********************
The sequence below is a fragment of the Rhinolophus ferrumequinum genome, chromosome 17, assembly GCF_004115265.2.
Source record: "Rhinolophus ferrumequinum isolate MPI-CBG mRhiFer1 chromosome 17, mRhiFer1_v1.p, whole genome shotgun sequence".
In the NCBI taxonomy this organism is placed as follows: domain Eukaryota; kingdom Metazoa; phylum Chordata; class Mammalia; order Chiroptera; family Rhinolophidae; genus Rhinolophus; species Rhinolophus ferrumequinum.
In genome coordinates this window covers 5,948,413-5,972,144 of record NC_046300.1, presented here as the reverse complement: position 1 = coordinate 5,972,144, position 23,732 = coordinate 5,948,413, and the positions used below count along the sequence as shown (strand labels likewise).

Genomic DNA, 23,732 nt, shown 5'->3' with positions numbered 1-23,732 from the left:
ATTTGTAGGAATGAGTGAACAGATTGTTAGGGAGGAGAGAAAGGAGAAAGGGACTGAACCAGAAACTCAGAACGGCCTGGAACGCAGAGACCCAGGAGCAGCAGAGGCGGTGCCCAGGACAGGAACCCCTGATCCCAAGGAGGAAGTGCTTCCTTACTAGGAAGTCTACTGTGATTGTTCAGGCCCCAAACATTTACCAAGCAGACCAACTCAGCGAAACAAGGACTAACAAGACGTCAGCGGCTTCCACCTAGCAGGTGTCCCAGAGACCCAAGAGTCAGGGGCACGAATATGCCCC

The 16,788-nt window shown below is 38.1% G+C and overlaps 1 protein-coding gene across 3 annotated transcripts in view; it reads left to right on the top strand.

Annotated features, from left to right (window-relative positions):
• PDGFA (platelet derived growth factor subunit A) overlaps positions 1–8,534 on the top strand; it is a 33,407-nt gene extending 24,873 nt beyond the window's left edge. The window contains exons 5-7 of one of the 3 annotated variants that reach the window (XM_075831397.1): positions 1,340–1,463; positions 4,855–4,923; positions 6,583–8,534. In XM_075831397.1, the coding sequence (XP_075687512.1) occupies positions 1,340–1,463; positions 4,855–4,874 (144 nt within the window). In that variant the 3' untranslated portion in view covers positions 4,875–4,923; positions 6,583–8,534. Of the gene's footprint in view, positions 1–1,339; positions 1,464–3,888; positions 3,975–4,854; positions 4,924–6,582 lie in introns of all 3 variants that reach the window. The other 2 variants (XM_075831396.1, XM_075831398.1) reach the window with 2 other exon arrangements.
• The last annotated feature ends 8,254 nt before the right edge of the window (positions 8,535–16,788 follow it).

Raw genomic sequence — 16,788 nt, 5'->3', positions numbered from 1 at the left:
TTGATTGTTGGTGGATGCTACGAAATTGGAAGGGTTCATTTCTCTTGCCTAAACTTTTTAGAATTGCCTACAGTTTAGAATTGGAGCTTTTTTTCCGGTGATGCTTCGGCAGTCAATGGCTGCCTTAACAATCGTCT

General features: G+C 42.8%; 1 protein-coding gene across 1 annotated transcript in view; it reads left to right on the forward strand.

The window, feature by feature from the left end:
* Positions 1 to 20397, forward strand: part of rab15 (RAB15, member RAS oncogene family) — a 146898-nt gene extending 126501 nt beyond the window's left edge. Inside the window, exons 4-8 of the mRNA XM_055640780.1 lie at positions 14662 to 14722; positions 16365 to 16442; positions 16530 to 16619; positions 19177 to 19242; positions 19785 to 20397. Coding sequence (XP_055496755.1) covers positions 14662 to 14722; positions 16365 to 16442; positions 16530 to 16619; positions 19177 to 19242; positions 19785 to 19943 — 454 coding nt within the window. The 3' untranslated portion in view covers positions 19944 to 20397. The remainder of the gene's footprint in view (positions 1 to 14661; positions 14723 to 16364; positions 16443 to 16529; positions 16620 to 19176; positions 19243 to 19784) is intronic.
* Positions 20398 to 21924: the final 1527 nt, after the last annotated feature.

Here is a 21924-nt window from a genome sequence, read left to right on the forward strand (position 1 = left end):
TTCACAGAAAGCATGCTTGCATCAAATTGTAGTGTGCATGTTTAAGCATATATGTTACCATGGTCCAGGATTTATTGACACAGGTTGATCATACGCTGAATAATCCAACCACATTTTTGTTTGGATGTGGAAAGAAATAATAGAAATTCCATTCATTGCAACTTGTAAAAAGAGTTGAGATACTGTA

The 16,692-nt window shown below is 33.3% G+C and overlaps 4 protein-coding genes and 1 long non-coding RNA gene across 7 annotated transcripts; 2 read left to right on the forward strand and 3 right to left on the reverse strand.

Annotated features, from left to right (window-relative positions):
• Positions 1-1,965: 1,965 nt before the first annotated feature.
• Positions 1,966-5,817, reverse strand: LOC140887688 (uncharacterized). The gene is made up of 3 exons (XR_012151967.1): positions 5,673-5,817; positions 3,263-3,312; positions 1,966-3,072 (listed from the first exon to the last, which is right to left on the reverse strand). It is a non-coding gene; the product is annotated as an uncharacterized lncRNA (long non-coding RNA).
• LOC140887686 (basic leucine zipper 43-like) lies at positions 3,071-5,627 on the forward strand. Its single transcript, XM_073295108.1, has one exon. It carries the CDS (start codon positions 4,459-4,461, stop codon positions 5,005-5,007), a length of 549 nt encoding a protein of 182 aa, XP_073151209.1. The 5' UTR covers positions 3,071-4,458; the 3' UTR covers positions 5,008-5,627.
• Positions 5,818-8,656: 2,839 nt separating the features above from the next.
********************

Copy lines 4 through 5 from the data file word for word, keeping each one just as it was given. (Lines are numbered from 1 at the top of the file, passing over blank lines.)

In genome coordinates this window covers 5,948,413-5,972,144 of record NC_046300.1, presented here as the reverse complement: position 1 = coordinate 5,972,144, position 23,732 = coordinate 5,948,413, and the positions used below count along the sequence as shown (strand labels likewise).

Genomic DNA, 23,732 nt, shown 5'->3' with positions numbered 1-23,732 from the left: